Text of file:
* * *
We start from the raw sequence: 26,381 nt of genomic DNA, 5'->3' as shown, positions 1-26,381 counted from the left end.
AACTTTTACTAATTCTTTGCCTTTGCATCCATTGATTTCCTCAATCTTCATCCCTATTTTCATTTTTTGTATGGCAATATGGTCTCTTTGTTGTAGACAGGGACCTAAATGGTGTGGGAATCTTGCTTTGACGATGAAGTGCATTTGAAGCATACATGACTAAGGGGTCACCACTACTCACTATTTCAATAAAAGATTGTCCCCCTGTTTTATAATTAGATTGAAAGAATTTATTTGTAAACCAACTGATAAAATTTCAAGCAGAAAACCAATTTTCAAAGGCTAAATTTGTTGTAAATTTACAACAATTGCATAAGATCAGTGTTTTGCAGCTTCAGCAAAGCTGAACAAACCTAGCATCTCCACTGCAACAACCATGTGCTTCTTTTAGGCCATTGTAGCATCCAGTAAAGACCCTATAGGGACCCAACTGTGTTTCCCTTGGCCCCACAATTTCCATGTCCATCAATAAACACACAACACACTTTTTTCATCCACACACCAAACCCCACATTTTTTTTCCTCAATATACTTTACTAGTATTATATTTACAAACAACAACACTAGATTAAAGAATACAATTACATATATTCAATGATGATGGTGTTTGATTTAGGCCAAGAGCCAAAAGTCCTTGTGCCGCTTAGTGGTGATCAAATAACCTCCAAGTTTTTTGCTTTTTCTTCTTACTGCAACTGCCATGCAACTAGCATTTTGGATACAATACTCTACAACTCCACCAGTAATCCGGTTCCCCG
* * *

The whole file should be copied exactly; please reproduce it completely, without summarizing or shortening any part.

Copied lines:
We start from the raw sequence: 26,381 nt of genomic DNA, 5'->3' as shown, positions 1-26,381 counted from the left end.
AACTTTTACTAATTCTTTGCCTTTGCATCCATTGATTTCCTCAATCTTCATCCCTATTTTCATTTTTTGTATGGCAATATGGTCTCTTTGTTGTAGACAGGGACCTAAATGGTGTGGGAATCTTGCTTTGACGATGAAGTGCATTTGAAGCATACATGACTAAGGGGTCACCACTACTCACTATTTCAATAAAAGATTGTCCCCCTGTTTTATAATTAGATTGAAAGAATTTATTTGTAAACCAACTGATAAAATTTCAAGCAGAAAACCAATTTTCAAAGGCTAAATTTGTTGTAAATTTACAACAATTGCATAAGATCAGTGTTTTGCAGCTTCAGCAAAGCTGAACAAACCTAGCATCTCCACTGCAACAACCATGTGCTTCTTTTAGGCCATTGTAGCATCCAGTAAAGACCCTATAGGGACCCAACTGTGTTTCCCTTGGCCCCACAATTTCCATGTCCATCAATAAACACACAACACACTTTTTTCATCCACACACCAAACCCCACATTTTTTTTCCTCAATATACTTTACTAGTATTATATTTACAAACAACAACACTAGATTAAAGAATACAATTACATATATTCAATGATGATGGTGTTTGATTTAGGCCAAGAGCCAAAAGTCCTTGTGCCGCTTAGTGGTGATCAAATAACCTCCAAGTTTTTTGCTTTTTCTTCTTACTGCAACTGCCATGCAACTAGCATTTTGGATACAATACTCTACAACTCCACCAGTAATCCGGTTCCCCG